Tester Asks Officials to Go Slow on Power Line

By Beacon Staff

BUTTE – Montana officials should slow the process for reviewing a power line through the southwest part of the state so residents can have more time to comment, U.S. Sen. Jon Tester says.

The Montana Democrat sent a June 8 letter to the Montana Department of Environmental Quality urging the agency to take its time developing a draft environmental impact statement for the project.

The draft is expected in about a month, and will be followed by a 90-day comment period.

“I urge the Department of Environmental Quality to slow down and give folks more time to comment, including holding public meetings,” Tester wrote.

Northwestern Energy wants to build the 345-mile, 500-kilovolt Mountain States Transmission Intertie power line to ship power out of state, and various routes are being considered. The line would travel from Townsend to Idaho Power Co.’s Midpoint Substation near Twin Falls in south-central Idaho.

Some residents are concerned the power line could mar the landscape. There’s also concern about how the line would affect wildlife, ranching and recreation.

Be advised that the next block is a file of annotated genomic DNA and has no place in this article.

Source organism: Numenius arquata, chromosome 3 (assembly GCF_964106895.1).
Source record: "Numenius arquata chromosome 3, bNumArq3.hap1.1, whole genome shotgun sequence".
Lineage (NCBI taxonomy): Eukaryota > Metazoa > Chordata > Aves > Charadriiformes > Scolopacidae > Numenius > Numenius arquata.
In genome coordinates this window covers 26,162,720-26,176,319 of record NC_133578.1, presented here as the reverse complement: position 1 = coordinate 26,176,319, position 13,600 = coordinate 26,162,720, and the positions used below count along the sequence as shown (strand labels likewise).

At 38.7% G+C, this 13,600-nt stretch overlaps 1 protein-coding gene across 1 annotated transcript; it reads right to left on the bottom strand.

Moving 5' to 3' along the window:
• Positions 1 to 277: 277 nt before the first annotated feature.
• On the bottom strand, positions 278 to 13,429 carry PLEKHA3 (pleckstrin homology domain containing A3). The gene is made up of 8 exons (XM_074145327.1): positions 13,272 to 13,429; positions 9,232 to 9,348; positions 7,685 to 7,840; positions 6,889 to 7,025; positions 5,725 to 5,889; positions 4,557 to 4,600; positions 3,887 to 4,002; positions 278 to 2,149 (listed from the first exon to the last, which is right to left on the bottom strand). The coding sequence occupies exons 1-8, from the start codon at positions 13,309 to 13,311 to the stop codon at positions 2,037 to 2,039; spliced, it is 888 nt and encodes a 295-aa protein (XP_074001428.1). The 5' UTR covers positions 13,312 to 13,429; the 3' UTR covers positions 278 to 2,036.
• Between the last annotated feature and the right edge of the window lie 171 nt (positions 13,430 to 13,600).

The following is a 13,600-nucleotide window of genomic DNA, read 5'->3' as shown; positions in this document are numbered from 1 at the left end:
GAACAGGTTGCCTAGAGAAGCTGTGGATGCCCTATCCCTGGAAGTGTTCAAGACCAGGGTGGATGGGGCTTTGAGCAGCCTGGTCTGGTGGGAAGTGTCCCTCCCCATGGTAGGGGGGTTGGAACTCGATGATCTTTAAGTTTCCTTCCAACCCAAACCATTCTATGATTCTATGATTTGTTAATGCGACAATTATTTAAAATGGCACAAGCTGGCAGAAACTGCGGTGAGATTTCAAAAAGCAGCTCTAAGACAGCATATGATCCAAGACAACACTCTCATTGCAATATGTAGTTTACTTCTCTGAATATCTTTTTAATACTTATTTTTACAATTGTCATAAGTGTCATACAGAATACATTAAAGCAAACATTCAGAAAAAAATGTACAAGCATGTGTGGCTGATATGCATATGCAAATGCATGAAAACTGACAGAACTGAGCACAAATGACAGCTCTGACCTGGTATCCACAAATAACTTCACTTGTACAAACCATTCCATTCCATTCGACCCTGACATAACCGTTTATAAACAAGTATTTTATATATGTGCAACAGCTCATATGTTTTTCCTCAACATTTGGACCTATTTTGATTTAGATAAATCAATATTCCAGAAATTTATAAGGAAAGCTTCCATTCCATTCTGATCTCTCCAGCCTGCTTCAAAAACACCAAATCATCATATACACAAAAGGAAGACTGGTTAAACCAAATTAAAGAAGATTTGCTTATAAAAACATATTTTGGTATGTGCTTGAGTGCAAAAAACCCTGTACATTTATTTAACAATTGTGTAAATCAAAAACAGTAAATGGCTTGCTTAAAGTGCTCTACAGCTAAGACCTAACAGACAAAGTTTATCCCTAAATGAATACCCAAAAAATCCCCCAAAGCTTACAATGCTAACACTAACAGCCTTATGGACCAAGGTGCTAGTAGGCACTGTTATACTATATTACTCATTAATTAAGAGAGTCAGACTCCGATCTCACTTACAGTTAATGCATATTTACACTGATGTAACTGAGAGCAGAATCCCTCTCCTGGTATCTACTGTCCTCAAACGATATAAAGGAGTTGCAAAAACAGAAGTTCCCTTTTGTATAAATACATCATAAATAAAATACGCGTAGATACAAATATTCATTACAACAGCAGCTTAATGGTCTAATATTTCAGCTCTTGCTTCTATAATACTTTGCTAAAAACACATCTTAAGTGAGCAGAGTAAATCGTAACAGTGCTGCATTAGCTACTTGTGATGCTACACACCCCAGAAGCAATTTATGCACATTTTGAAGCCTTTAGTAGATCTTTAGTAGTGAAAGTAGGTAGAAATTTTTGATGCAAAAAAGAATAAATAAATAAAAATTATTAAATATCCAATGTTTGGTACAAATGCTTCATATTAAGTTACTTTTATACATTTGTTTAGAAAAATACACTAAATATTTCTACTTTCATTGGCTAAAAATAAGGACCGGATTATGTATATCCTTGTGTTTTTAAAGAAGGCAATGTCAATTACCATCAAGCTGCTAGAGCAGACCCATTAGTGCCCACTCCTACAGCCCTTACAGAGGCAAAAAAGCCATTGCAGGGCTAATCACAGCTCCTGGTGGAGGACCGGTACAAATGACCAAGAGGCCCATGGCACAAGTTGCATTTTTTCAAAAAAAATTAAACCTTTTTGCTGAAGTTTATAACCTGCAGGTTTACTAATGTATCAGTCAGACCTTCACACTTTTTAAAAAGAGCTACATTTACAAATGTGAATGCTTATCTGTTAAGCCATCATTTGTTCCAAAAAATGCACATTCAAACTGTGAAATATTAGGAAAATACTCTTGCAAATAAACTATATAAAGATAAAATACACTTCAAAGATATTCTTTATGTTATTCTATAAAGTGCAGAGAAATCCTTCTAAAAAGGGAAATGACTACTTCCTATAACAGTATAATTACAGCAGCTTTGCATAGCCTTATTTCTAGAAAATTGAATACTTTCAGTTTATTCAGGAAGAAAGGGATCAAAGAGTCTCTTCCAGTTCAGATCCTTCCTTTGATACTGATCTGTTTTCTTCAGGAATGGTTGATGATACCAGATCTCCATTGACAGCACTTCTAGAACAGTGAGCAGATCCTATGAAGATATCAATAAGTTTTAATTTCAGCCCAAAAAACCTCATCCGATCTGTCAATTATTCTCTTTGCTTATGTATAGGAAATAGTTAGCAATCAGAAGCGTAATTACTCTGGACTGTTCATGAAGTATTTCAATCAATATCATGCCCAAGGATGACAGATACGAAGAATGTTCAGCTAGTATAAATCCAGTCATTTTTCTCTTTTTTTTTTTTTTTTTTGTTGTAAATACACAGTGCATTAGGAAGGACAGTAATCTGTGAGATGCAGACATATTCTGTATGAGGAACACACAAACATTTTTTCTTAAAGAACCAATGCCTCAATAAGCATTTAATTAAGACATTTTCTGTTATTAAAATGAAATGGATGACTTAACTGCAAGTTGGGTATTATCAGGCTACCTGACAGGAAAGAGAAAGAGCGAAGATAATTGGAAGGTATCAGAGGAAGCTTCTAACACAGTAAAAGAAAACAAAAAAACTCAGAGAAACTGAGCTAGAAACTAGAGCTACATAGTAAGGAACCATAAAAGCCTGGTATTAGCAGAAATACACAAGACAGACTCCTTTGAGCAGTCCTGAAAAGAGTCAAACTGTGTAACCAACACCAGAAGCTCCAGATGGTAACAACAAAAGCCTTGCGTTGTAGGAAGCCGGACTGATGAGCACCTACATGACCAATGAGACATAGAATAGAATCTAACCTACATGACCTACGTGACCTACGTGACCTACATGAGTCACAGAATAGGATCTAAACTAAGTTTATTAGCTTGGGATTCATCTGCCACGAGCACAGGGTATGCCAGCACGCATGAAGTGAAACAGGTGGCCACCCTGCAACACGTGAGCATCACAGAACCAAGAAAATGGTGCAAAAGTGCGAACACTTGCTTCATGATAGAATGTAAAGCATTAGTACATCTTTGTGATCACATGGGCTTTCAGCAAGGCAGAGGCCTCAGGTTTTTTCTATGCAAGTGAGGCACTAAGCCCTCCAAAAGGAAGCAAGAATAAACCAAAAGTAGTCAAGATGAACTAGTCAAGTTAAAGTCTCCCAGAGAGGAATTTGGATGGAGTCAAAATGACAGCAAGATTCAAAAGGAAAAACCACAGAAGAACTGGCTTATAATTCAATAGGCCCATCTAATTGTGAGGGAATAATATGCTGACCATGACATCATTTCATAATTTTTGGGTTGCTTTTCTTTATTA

“I think (Tester’s) goal is the same as ours,” said DEQ Director Richard Opper. “I think our objectives are exactly the same, which is to give people adequate time to weigh in substantively on the best choice for a preferred route for this power line. They also need to weigh in on whether the need exists.”

The Bureau of Land Management and the DEQ are the lead agencies working on the draft environmental impact statement.

“Montana DEQ is probably going to do a good job in explaining to Tester and his office that this has been a very open process,” said Mark Mackiewicz, national project manager for the Bureau of Land Management.

“In my opinion, Montana DEQ has just gone above and beyond the call of duty to try to find an acceptable alternative,” Mackiewicz said. “I think we’ve been extremely responsive.”